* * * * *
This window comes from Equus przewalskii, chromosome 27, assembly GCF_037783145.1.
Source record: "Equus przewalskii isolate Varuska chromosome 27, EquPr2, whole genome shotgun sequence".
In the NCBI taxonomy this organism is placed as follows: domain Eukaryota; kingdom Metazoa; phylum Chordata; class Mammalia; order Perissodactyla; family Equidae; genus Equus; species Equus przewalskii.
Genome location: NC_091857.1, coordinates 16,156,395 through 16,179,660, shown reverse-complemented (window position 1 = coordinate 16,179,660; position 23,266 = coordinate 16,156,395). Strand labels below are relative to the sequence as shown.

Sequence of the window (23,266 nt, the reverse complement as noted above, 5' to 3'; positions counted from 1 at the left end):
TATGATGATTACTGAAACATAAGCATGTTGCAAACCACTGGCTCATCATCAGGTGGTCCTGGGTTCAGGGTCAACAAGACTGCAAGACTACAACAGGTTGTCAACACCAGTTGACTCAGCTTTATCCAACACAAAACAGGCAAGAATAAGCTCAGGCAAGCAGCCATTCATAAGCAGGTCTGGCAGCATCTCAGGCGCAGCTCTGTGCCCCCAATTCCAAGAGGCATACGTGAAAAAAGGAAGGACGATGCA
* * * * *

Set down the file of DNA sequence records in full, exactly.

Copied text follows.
This window comes from Equus przewalskii, chromosome 27, assembly GCF_037783145.1.
Source record: "Equus przewalskii isolate Varuska chromosome 27, EquPr2, whole genome shotgun sequence".
In the NCBI taxonomy this organism is placed as follows: domain Eukaryota; kingdom Metazoa; phylum Chordata; class Mammalia; order Perissodactyla; family Equidae; genus Equus; species Equus przewalskii.
Genome location: NC_091857.1, coordinates 16,156,395 through 16,179,660, shown reverse-complemented (window position 1 = coordinate 16,179,660; position 23,266 = coordinate 16,156,395). Strand labels below are relative to the sequence as shown.

Sequence of the window (23,266 nt, the reverse complement as noted above, 5' to 3'; positions counted from 1 at the left end):
TATGATGATTACTGAAACATAAGCATGTTGCAAACCACTGGCTCATCATCAGGTGGTCCTGGGTTCAGGGTCAACAAGACTGCAAGACTACAACAGGTTGTCAACACCAGTTGACTCAGCTTTATCCAACACAAAACAGGCAAGAATAAGCTCAGGCAAGCAGCCATTCATAAGCAGGTCTGGCAGCATCTCAGGCGCAGCTCTGTGCCCCCAATTCCAAGAGGCATACGTGAAAAAAGGAAGGACGATGCA